Greater Springfield employment challenges: findings of employer survey and interviews
This paper presents the findings from in-depth interviews and a survey of employers in the Greater Springfield area regarding (a) employment opportunities for entry-level workers with limited skills and (b) barriers that residents of Springfield's low-income neighborhoods face in accessing these jobs. The survey and interviews indicate that entry-level jobs that do not require college are available in the Springfield area. However, even entry-level jobs require the ability to perform a variety of tasks, and many applicants lack the skills needed to perform these jobs or have work readiness ...
Toward a more prosperous Springfield : a look at the barriers to employment from the perspective of residents and supporting organizations
Compared to the city, the region, and the state, labor force participation rates in Springfield's downtown and surrounding neighborhoods are very low. Residents and community leaders have expressed concerns about the employment prospects for the low-income residents that make up these neighborhoods. The purpose of this discussion paper is to highlight the perspectives of residents and community-based organizations on why so few residents of Springfield?s downtown neighborhoods are employed and to look at the some of the resources available to Springfield residents to help them address ...
Understanding foreclosures in Massachusetts
Recent increases in foreclosure rates in New England and other parts of the United States are raising concerns. Distressful for individual borrowers and potentially destabilizing for their communities, the negative effects of foreclosures flow beyond the impact on housing markets and the financial consequences for creditors. Public officials, lenders, current and potential homeowners, community organizations, and other stakeholders are paying careful attention. ; In low- and moderate-income communities in New England, community leaders view current trends as especially worrisome. Among ...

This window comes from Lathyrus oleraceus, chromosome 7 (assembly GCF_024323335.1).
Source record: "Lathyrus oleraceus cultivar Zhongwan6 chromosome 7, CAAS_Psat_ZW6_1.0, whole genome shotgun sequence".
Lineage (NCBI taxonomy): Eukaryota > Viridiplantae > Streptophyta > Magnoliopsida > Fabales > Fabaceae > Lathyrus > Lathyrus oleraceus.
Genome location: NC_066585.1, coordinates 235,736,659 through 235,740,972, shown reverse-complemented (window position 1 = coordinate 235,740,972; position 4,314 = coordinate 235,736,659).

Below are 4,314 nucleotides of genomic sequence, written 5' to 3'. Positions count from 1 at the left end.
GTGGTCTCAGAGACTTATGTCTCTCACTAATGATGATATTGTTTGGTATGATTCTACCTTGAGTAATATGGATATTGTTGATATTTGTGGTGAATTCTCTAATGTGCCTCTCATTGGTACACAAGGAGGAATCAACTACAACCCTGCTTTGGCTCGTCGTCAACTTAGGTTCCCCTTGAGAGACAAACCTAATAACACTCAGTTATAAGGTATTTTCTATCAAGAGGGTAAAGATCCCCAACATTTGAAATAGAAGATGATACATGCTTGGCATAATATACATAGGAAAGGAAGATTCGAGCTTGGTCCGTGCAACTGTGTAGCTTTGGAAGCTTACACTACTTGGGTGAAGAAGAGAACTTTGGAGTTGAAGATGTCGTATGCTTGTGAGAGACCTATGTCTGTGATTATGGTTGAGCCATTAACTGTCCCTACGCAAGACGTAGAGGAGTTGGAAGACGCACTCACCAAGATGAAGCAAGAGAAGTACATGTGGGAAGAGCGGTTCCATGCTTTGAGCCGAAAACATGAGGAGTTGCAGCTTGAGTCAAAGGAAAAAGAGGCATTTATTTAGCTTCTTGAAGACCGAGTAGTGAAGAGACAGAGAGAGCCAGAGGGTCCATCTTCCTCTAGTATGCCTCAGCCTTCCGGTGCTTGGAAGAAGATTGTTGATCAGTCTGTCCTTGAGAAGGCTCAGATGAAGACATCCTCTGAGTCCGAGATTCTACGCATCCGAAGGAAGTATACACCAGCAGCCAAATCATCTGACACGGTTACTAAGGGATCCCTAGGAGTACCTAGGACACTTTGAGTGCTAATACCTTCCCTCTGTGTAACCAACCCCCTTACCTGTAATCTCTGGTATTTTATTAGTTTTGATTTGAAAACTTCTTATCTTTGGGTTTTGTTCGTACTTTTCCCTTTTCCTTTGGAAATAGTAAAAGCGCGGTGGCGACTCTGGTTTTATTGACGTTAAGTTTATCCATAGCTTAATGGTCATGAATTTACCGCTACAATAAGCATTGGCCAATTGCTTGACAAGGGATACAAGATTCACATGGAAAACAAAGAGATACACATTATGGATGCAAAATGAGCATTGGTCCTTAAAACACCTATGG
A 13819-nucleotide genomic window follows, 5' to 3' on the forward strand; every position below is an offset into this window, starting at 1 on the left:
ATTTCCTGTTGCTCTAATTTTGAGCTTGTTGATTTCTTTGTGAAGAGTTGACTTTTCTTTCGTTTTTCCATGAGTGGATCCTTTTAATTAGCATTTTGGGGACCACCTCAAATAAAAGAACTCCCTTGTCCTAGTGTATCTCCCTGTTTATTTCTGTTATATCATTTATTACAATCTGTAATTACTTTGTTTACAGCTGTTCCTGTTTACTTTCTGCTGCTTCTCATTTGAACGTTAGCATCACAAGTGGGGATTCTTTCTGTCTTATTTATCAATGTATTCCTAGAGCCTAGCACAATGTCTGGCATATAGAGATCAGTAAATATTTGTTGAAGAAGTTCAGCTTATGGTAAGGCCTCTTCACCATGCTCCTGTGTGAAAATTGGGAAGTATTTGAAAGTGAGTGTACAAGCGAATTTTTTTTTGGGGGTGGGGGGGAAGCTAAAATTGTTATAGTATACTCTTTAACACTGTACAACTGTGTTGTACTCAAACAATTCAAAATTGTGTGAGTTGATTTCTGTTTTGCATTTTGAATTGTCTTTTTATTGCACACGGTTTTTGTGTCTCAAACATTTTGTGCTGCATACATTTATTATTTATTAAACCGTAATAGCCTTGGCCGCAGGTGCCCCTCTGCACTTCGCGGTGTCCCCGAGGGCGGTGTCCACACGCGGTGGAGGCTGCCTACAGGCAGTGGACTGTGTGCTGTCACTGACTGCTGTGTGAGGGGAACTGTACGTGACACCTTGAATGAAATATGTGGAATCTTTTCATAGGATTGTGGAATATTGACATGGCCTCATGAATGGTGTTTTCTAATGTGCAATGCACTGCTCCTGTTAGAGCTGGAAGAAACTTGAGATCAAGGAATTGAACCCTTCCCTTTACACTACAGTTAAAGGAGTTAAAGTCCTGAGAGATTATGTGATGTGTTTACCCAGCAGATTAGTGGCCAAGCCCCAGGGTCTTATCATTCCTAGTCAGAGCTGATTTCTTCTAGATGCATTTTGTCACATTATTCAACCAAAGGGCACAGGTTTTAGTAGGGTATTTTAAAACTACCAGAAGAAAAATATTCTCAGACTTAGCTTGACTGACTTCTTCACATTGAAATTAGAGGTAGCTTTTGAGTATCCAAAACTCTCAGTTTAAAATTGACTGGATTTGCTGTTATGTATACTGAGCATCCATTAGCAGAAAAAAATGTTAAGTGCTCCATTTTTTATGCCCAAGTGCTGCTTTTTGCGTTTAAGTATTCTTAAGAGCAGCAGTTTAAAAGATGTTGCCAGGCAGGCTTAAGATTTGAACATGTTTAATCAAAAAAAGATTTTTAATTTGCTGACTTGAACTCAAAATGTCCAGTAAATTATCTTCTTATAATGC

The case for the community partner in economic development
Community-based organizations promote economic development by assembling investments in affordable housing, mixed-use real estate, community facilities, and small business in specific geographies. A principal way that community-based organizations tap institutional investors for deals is by partnering with investment intermediaries who manage the risk of these transactions by pooling assets, spreading risk across investors, and pricing the transaction up to the associated risk. Such a partnership allows an investment intermediary, or what the industry calls an ?investment vehicle,? to use its ...
Receivership : a coordinated strategy to stabilize troubled properties
With the impact of municipal debt burdens, coupled with the effects of declining real estate prices and the US financial crisis, municipalities are looking for novel and cost-effective approaches to address abandoned, blighted and/or foreclosed properties that threaten the quality of life of their communities. Receivership, the use of statutory power to seize buildings and place properties under control of a judicially supervised 'receiver', can be an effective tool to tackle the problem of troubled properties which repeatedly violate safety and sanitary codes. Despite its potential, ...